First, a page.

Uber Technologies Inc. created a $6.1 billion Dutch tax deduction that will help the company reduce its global tax bill for years to come. Uber generated the outsized deduction by moving some of its offshore subsidiaries to different countries as a result of new European Union rules governing multinational companies.
The strategy begins with Uber International C.V., the subsidiary that Uber created in May 2013. Uber International C.V. has no employees and, though it is chartered in the Netherlands, lists the address of a law firm in Bermuda as its headquarters. It is important to note that under such legal entity in Netherland, Uber Established so many subsidiaries under it. Most of these companies, including Uber International C.V., have zero employees. The biggest subsidiaries is called Uber BV.
On May 31, 2013, Uber International C.V. agreed to pay Uber Technologies a one-time fee of $1,010,735 plus a royalty of 1.45% of future net revenue for the right to use Uber’s intellectual property outside the U.S. The two companies also agreed to share the costs and benefits of IP developed in the future. This cost-sharing agreement effectively allows Uber to keep most of its non-U.S. profits beyond the reach of American tax authorities.
Moreover, Uber International C.V. and Uber B.V. have an “intangible property license agreement” in which Uber B.V. must pay a royalty fee to Uber International C.V. for the use of Uber’s intellectual property - basically, the app that matches driver with rider. Under the terms of the agreement, Uber B.V. is to be left with an operating margin of 1% - effectively 1% of revenue - after subtracting the costs of operation. The rest of the profits get sent to Uber International C.V. as a royalty. And under Dutch law, that royalty payment isn’t taxable. As a result the revenue was not taxable in the hands of US and Netherland.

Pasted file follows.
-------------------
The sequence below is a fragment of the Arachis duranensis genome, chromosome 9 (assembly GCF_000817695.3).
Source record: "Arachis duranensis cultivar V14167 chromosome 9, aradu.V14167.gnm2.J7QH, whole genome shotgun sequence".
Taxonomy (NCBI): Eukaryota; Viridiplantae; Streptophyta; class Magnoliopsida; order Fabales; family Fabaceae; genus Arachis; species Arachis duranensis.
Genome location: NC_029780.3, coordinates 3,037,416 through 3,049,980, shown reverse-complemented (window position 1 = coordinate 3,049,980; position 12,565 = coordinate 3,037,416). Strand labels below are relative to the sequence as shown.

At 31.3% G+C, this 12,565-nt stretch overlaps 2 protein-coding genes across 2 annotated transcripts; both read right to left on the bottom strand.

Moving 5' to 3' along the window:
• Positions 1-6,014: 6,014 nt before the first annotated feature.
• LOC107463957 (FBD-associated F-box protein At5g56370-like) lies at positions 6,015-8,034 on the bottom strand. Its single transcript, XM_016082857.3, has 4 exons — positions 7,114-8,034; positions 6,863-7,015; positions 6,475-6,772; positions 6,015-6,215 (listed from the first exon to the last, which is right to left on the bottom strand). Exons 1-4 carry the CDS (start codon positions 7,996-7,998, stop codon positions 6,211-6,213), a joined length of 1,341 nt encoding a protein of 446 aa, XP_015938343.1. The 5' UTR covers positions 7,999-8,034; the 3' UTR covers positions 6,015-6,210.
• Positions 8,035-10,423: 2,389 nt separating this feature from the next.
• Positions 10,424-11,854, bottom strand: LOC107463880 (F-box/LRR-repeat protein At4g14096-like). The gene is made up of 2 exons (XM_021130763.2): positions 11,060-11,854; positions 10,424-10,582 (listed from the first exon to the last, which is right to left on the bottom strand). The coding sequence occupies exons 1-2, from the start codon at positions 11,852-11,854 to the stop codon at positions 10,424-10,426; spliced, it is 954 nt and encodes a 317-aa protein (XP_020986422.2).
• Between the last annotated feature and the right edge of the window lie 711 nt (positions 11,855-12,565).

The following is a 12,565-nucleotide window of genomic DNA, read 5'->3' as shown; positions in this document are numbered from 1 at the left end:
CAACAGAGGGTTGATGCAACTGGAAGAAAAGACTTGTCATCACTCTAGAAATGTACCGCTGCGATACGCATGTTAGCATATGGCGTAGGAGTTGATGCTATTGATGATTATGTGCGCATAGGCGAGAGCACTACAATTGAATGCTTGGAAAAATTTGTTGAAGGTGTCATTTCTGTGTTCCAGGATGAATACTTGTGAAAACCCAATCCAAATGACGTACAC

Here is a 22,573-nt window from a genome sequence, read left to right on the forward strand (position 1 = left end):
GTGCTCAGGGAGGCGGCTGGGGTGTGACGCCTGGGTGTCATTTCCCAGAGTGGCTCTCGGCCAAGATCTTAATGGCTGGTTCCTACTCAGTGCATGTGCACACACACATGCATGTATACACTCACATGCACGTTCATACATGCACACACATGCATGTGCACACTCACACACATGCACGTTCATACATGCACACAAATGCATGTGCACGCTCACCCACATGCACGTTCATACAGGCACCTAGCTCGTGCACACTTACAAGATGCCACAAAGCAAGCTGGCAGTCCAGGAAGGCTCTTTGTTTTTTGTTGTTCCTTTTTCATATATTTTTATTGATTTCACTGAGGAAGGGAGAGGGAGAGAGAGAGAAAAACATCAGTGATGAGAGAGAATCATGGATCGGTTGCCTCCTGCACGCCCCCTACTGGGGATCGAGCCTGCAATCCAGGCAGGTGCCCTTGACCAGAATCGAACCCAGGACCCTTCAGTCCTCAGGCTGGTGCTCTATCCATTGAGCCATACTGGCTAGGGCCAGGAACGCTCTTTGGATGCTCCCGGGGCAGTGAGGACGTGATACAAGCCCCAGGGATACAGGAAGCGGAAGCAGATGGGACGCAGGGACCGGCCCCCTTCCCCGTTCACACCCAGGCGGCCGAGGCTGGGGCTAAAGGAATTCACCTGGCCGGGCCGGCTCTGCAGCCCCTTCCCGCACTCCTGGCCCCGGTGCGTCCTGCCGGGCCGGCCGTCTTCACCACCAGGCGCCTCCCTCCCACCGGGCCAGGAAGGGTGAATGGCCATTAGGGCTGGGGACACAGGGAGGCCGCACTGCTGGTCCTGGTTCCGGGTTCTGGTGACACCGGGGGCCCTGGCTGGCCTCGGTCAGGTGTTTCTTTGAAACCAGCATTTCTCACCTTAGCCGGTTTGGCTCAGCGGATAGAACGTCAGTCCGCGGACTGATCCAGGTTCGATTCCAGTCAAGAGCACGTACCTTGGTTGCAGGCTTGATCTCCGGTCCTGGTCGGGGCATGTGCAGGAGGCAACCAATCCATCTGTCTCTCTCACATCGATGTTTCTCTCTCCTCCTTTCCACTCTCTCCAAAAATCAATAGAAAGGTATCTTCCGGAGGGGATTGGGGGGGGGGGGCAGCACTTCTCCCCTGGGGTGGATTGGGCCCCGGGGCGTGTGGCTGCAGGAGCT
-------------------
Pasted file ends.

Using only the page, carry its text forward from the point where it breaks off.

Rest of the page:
Uber’s windfall was created last March when it pulled intellectual property out of a paper entity in Bermuda with no employees and put it into a Dutch entity that’s ultimately controlled by a holding company in Singapore. The Dutch entity itself has dozens of other Uber entities under it.
As consequence of relocating the intellectual property, Uber creates $6.1 billion deduction. The deduction came through an increase in the value of intellectual property that Uber transferred between its offshore subsidiaries. When an intangible asset increases in value, so do the tax deductions that come with its use over time.
The deduction is only applicable to the company’s tax bill in the Netherlands, a tax-reducing hub favored by multinational corporations. Uber uses the similar scheme as laid out in the previous section. Such scheme, will certainly lower the company’s overall global tax bill if it becomes profitable. Meanwhile, the company can use its U.S. losses to lower its U.S. tax bill.
In the U.S., Uber has tallied operating losses of more than $10 billion over the last three years. Those losses will allow it to cut down its future U.S. tax bills. As of the end of last year, it reported U.S. net operating losses for future use of $5.1 billion for federal purposes and $4.4 billion for taxes in the states in which it operates.
In its second-quarter report filed Thursday, Uber posted a $5.2 billion net loss amid sales that fell short of estimates and costs for stock-based compensation during its public offering. Those losses, which reduce taxable income, would allow it to save around $1 billion in federal tax and around $220 million in state taxes, or a total of around $1.2 billion. They’re in addition to the $6.1 billion Dutch buffer.